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‘Hate Speech’ Is Now A Criminal Offense: Has It Come To This?

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This article was originally published at StateOfUnion.org. Publications approved for syndication have permission to republish this article, such as Microsoft News, Yahoo News, Newsbreak, UltimateNewswire and others. To learn more about syndication opportunities, visit About Us.

The legal landscape surrounding hate speech in Europe is characterized by a diverse array of legislative measures.

One year in prison

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Dries Van Langenhove, the founder of a Flemish nationalist youth group in Belgium, was sentenced to one year in prison for posts in a private Facebook group chat. The court ruled the messages promoted Nazi ideology and white supremacy, rejecting the defense that they were jokes.

Social model based on white supremacy

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It considered the large group of 750 members to constitute a public space. Van Langenhove was found to have wanted to undermine democracy and replace it with a social model based on white supremacy.

Infatuated with Nazi ideology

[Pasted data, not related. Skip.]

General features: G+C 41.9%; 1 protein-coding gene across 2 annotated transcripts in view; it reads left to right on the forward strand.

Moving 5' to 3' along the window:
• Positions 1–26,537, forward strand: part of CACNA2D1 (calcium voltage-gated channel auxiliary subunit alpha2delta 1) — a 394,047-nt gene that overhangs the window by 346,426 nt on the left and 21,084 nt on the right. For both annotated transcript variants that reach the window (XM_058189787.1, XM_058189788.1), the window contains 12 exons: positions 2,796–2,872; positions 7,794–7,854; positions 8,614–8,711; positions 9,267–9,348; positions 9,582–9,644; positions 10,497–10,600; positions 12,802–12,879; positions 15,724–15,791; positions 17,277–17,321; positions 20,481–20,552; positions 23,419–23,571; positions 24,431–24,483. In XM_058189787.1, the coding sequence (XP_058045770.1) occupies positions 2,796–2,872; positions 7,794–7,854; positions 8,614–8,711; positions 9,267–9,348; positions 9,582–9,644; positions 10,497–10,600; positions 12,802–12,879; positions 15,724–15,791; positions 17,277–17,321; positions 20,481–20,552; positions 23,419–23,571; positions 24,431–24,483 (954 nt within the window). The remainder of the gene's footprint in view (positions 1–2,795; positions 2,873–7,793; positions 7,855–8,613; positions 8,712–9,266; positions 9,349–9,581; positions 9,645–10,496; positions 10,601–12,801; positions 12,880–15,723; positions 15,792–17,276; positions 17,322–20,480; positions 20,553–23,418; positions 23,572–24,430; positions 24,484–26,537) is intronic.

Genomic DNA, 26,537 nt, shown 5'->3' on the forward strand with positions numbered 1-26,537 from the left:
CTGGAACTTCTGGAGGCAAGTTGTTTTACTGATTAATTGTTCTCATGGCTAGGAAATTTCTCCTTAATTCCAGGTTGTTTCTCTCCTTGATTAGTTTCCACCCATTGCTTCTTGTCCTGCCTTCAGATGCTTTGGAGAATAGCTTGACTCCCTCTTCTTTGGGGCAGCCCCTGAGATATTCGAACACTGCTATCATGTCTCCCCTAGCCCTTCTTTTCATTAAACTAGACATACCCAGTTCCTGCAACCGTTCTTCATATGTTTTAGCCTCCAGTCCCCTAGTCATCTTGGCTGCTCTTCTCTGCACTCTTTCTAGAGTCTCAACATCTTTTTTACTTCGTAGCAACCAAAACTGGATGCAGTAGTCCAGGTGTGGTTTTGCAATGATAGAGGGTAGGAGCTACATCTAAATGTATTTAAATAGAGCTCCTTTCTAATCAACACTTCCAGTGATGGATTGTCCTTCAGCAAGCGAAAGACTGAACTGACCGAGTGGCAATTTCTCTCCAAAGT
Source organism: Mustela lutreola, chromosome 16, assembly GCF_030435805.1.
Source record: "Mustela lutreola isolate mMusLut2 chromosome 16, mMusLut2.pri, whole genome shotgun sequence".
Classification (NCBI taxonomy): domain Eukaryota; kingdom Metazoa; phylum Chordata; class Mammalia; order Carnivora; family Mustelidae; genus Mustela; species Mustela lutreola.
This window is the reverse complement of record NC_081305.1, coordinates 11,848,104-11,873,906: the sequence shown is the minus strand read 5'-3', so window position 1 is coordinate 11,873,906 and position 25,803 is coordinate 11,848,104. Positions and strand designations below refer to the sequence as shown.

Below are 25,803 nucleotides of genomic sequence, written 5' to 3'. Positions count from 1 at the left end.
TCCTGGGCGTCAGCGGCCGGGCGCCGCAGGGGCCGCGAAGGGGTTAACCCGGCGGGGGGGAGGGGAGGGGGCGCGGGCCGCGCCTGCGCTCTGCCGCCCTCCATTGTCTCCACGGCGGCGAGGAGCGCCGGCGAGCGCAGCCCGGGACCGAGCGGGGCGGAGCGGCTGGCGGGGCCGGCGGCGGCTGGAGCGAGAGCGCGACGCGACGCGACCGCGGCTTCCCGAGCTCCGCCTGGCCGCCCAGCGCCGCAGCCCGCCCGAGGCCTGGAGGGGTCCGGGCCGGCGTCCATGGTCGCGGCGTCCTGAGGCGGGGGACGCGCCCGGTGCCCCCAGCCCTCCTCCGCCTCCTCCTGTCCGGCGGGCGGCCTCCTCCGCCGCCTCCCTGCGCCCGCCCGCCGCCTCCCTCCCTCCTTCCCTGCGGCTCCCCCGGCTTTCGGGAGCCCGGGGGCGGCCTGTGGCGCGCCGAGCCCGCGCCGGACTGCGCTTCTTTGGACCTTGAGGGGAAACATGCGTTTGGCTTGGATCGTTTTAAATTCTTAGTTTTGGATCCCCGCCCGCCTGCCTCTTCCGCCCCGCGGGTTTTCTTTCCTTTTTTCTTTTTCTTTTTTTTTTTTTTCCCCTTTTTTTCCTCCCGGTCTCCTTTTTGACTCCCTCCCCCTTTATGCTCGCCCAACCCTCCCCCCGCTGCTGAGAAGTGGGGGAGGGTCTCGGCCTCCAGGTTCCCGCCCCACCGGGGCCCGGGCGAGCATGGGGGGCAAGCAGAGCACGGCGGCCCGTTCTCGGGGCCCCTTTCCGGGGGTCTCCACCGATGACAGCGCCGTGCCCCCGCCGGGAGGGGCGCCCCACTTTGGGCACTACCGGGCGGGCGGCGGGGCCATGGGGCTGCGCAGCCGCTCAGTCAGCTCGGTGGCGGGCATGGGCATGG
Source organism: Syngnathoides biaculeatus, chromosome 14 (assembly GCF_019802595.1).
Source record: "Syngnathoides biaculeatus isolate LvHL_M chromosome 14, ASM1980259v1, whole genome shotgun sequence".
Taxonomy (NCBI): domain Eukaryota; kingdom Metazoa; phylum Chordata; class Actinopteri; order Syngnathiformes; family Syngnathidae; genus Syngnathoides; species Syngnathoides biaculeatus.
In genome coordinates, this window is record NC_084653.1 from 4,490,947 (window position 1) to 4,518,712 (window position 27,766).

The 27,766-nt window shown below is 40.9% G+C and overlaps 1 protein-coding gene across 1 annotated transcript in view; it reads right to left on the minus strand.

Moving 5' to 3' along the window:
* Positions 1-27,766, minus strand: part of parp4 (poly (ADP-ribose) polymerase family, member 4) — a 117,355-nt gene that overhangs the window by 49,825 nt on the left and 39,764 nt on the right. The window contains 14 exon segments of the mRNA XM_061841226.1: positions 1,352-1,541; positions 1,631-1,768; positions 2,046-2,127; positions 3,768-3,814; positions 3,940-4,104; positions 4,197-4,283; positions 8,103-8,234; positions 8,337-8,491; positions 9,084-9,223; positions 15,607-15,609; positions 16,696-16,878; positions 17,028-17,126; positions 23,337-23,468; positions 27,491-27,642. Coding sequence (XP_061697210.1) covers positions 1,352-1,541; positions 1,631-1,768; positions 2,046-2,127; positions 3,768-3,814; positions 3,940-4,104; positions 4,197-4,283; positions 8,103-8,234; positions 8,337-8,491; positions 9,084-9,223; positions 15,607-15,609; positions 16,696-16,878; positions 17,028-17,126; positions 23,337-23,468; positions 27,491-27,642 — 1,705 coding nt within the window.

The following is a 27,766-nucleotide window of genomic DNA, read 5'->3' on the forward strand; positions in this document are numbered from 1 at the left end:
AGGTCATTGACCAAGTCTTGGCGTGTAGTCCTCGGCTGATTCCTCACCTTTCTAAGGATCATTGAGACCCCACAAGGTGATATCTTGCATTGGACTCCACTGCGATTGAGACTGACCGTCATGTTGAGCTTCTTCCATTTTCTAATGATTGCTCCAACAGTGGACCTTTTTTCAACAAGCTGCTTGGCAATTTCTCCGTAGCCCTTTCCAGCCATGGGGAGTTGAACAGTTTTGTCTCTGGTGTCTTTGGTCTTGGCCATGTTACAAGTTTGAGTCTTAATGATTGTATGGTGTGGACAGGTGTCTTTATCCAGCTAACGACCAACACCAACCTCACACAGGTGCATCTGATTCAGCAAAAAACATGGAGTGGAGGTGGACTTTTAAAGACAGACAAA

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“The defendant was infatuated with Nazi ideology, which in its implementation caused and continues to cause untold human suffering. The file shows that he wanted to undermine democratic society and replace it with his social model of white supremacy,” the court said.“The forums repeatedly and systematically mocked groups of the population on the basis of so-called race, skin color, nationality, national or ethnic origin or descent, and presented a negative image of these groups or communities and insulted them,” the court added.

Important stand against racism

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He was also barred from public office for 10 years and fined. The ruling was criticized by his political party as a political prosecution, while others supported it as an important stand against racism.

Lost for words